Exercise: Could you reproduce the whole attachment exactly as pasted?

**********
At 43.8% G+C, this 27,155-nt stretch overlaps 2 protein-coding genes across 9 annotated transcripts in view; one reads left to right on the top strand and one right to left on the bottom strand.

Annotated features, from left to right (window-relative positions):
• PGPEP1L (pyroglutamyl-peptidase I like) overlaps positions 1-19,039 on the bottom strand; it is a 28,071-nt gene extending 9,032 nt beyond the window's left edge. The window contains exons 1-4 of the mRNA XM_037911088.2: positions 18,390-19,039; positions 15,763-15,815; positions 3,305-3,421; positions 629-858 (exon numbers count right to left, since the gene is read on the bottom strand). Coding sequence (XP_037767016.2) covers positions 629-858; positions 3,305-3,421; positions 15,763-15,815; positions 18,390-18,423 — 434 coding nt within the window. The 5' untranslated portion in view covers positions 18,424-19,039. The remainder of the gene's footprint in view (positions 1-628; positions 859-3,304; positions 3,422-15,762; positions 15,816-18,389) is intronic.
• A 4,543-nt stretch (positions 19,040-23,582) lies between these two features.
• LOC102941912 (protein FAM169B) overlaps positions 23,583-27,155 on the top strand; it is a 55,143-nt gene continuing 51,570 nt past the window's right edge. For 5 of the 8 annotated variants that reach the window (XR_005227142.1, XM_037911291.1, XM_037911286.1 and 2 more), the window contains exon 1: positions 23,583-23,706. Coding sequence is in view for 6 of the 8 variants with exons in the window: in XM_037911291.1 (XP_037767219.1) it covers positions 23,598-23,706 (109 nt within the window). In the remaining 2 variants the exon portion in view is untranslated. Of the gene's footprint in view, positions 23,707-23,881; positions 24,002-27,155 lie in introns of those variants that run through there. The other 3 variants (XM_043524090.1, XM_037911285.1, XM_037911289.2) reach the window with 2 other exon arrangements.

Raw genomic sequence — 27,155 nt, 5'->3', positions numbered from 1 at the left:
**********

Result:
At 43.8% G+C, this 27,155-nt stretch overlaps 2 protein-coding genes across 9 annotated transcripts in view; one reads left to right on the top strand and one right to left on the bottom strand.

Annotated features, from left to right (window-relative positions):
• PGPEP1L (pyroglutamyl-peptidase I like) overlaps positions 1-19,039 on the bottom strand; it is a 28,071-nt gene extending 9,032 nt beyond the window's left edge. The window contains exons 1-4 of the mRNA XM_037911088.2: positions 18,390-19,039; positions 15,763-15,815; positions 3,305-3,421; positions 629-858 (exon numbers count right to left, since the gene is read on the bottom strand). Coding sequence (XP_037767016.2) covers positions 629-858; positions 3,305-3,421; positions 15,763-15,815; positions 18,390-18,423 — 434 coding nt within the window. The 5' untranslated portion in view covers positions 18,424-19,039. The remainder of the gene's footprint in view (positions 1-628; positions 859-3,304; positions 3,422-15,762; positions 15,816-18,389) is intronic.
• A 4,543-nt stretch (positions 19,040-23,582) lies between these two features.
• LOC102941912 (protein FAM169B) overlaps positions 23,583-27,155 on the top strand; it is a 55,143-nt gene continuing 51,570 nt past the window's right edge. For 5 of the 8 annotated variants that reach the window (XR_005227142.1, XM_037911291.1, XM_037911286.1 and 2 more), the window contains exon 1: positions 23,583-23,706. Coding sequence is in view for 6 of the 8 variants with exons in the window: in XM_037911291.1 (XP_037767219.1) it covers positions 23,598-23,706 (109 nt within the window). In the remaining 2 variants the exon portion in view is untranslated. Of the gene's footprint in view, positions 23,707-23,881; positions 24,002-27,155 lie in introns of those variants that run through there. The other 3 variants (XM_043524090.1, XM_037911285.1, XM_037911289.2) reach the window with 2 other exon arrangements.

Raw genomic sequence — 27,155 nt, 5'->3', positions numbered from 1 at the left: